An investigation into the ability of bleached corals to cope with dredging related stressors has found that several species of thermally bleached corals cannot clear sediment that has smothered them, said Western Australian Marine Science Institution (WAMSI).
The study was undertaken as part of the WAMSI’s Dredging Science Node at the AIMS National Sea Simulator in specially developed tank systems.
Corals were subjected to elevated temperatures to cause bleaching and then exposed to various rates of sediment deposition, or smothering. Bleached corals were found to be able to remove about three times less sediment than those that were not bleached, WAMSI said.
“Lead researcher Pia Bessell-Browne from The University of Western Australia Oceans Institute, Center for Microscopy, Characterization and Analysis and Australian Institute of Marine Science, said that as coral bleaching events become more common we need to increase our understanding of how these large scale pressures interact with more local pressures, such as dredging activities,” according to the WAMSI’s announcement.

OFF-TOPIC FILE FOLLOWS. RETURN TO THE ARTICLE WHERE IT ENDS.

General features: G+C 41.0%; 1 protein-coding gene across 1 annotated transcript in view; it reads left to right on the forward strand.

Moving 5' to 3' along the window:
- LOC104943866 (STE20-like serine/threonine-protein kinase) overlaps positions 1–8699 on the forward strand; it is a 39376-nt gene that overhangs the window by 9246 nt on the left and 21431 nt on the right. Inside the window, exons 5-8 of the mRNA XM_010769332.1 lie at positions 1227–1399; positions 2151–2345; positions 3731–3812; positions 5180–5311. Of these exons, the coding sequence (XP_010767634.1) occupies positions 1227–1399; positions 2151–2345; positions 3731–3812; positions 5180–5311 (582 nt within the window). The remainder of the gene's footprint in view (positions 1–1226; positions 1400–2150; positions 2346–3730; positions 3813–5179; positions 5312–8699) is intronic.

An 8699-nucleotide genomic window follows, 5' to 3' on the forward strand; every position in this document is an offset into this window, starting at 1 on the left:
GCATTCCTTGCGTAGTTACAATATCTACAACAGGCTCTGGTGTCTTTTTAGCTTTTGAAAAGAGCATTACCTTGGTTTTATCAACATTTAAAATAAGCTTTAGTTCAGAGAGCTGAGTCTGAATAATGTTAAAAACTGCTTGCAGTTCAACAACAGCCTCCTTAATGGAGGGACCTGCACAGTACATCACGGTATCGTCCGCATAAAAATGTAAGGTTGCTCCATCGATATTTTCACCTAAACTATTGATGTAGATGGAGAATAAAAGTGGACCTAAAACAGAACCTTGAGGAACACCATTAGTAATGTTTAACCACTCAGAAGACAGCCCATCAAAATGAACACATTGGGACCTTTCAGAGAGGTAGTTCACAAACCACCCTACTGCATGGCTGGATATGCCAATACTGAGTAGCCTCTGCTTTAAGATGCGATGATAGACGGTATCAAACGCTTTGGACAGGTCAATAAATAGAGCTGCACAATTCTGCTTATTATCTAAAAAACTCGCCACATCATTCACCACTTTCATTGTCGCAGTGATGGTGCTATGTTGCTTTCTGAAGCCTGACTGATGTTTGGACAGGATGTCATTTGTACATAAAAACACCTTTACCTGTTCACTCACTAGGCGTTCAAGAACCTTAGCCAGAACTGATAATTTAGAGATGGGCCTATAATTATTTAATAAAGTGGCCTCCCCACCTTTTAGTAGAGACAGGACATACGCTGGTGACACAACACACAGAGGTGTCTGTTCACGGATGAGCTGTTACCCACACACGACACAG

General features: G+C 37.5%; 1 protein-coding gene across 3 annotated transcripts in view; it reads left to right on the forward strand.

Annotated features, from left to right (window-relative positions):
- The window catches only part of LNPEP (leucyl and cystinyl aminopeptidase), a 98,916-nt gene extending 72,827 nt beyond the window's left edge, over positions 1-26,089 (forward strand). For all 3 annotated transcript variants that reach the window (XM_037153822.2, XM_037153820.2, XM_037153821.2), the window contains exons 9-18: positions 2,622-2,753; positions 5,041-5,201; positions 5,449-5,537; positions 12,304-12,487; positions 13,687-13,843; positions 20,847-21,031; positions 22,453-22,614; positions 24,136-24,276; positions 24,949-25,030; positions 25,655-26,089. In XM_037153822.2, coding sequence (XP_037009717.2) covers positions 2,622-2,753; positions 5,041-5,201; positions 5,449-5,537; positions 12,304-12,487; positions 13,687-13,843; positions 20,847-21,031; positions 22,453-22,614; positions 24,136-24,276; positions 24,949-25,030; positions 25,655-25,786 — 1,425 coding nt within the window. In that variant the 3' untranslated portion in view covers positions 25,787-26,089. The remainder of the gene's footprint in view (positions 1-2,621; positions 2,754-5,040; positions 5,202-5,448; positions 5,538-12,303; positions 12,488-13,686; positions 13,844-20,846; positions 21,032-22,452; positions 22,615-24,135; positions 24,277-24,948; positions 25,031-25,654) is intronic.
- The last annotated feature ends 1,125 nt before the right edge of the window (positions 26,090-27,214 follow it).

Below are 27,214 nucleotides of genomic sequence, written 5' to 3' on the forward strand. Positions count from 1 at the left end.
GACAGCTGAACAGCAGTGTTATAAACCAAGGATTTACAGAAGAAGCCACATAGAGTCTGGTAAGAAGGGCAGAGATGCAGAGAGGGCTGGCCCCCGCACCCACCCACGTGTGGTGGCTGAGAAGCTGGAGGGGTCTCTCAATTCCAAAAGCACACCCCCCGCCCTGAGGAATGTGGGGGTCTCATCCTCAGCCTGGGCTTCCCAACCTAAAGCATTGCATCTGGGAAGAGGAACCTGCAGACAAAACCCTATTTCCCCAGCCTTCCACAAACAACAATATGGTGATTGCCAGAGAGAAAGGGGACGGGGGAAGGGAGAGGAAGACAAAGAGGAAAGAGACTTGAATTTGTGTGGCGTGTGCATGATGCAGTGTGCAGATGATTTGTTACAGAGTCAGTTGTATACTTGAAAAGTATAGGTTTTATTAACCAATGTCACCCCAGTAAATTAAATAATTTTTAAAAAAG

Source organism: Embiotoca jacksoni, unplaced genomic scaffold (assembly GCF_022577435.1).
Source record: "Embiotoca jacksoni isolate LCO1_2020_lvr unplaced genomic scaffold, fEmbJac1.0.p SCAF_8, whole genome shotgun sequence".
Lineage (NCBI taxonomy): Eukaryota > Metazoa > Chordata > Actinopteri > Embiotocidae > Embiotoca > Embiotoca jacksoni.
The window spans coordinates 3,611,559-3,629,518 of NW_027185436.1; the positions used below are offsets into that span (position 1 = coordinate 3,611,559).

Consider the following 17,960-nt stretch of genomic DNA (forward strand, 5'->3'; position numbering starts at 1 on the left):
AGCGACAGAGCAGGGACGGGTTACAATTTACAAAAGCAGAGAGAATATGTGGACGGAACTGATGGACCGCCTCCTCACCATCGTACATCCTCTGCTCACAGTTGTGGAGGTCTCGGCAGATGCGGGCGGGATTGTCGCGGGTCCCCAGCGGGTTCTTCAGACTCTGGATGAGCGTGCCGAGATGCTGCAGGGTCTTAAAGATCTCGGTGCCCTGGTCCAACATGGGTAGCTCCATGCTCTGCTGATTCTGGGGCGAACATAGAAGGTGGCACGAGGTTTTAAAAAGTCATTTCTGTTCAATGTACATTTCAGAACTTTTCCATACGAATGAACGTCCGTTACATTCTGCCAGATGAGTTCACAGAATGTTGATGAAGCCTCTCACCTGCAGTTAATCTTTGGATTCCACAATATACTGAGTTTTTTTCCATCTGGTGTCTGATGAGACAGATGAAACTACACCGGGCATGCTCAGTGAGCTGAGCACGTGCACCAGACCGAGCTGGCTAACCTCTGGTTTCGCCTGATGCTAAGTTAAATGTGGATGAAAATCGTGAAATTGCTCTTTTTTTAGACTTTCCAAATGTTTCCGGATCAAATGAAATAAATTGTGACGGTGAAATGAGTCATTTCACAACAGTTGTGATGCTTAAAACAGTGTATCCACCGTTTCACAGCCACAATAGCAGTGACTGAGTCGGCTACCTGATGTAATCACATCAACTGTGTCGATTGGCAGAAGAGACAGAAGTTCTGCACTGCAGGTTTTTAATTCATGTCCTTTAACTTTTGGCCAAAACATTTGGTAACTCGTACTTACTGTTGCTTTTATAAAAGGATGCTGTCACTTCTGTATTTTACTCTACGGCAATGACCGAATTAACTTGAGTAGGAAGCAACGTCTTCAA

“This has important implications for management, as it demonstrates that precautions should be put in place to reduce the impact of dredging related pressures, and in particular sediment deposition, during periods of elevated ocean temperatures that could result in coral bleaching,” Ms Bessell-Browne said.
The WAMSI Dredging Science Node is made possible through $9.5 million invested by Woodside Energy, Chevron Australia and BHP Billiton as environmental offsets. A further $9.5 million has been co-invested by the WAMSI Joint Venture partners, adding significantly more value to this initial industry investment.